Randolph Clarke on the evidence for non-deterministic theories of free will

In an article in The Stanford Encyclopaedia of Philosophy, Randolph Clarke discusses the evidence for an incompatibilist account of free will. (Incompatibilism is the view that free will isn’t compatible with determinism.)

“It is sometimes claimed […] that our experience when we make decisions and act constitutes evidence that there is indeterminism of the required sort in the required place. We can distinguish two parts of this claim: one, that in deciding and acting, things appear to us to be the way that one or another incompatibilist account says they are, and two, that this appearance is evidence that things are in fact that way. [… E]ven if this first part is correct, the second part seems dubious. If things are to be the way they are said to be by some incompatibilist account, then the laws of nature—laws of physics, chemistry, and biology—must be a certain way. […] And it is incredible that how things seem to us in making decisions and acting gives us insight into the laws of nature. Our evidence for the required indeterminism, then, will have to come from the study of nature, from natural science.”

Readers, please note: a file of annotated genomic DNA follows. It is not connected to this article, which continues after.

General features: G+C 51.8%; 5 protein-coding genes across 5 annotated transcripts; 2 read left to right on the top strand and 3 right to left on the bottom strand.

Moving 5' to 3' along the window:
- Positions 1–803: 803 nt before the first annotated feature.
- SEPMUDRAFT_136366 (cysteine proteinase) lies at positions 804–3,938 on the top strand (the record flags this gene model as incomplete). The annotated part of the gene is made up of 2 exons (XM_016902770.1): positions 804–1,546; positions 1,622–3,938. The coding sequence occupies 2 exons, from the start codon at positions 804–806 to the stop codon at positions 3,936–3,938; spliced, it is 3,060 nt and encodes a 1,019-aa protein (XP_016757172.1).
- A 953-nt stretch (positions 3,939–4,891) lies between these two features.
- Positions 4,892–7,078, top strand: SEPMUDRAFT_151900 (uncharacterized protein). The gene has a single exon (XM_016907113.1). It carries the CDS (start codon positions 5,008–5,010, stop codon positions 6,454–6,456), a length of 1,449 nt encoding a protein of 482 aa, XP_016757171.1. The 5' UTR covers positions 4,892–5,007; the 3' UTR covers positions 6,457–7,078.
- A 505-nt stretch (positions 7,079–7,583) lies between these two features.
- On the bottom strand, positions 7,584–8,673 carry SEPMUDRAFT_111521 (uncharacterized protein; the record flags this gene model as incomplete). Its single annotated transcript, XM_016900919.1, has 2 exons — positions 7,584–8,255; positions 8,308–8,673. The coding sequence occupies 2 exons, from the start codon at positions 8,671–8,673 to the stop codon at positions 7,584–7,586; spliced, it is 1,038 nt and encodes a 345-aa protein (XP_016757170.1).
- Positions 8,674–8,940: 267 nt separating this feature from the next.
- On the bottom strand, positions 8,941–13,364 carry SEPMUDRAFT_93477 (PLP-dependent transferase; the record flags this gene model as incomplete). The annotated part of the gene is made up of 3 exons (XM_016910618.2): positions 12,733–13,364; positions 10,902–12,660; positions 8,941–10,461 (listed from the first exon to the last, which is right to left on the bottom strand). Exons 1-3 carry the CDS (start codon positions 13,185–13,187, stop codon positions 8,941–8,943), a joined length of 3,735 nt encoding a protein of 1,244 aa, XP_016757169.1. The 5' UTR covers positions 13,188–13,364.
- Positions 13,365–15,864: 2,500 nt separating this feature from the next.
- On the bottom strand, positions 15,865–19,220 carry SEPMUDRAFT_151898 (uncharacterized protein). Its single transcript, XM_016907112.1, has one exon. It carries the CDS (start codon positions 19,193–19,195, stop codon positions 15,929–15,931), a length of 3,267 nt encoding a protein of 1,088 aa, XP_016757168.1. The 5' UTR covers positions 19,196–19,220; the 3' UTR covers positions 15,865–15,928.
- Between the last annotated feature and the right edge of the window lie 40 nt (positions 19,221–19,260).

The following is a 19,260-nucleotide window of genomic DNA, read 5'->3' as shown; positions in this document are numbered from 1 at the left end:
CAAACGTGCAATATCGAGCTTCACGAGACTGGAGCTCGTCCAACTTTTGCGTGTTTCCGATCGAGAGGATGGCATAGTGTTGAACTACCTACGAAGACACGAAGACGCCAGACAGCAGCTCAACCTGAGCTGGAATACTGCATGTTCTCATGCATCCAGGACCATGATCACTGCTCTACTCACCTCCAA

I don’t understand the reason for the ‘incredible’ claim, and no reason is given for it in the article.

Yet, it seems that there is a pretty straightforward empirical argument that how things seem to us in various mental events or processes can in theory give us insight into the laws of nature. Basic idea: reflecting on what happens in one’s mind can give one (correct) predictions about what is happening in the brain (say), which in turn involves natural laws.

More detailed: The way things seem to us has already given us insight into cognitive or neurological events or processes. That is, we have an experience of something working in our mind, then we look for a correlate in brain processing, and in certain cases we have found correlates. (This is the basis of the belief that the mind is, in some important sense, the brain.) There must be natural laws which are compatible with these brain processes, if the brain is part of nature. Therefore, how things seem to be working in the mind can in theory give insight into natural laws.

The question is just how the sense of decision making maps onto nature. Are we really able to peer into the workings of nature (or something very closely related to it) on the inside, or is that not how the mind works? One view in the ‘hard problem’ of consciousness, for example, is similar to the former: through reflecting on consciousness, one can get a glimpse of the inner nature of physical reality.

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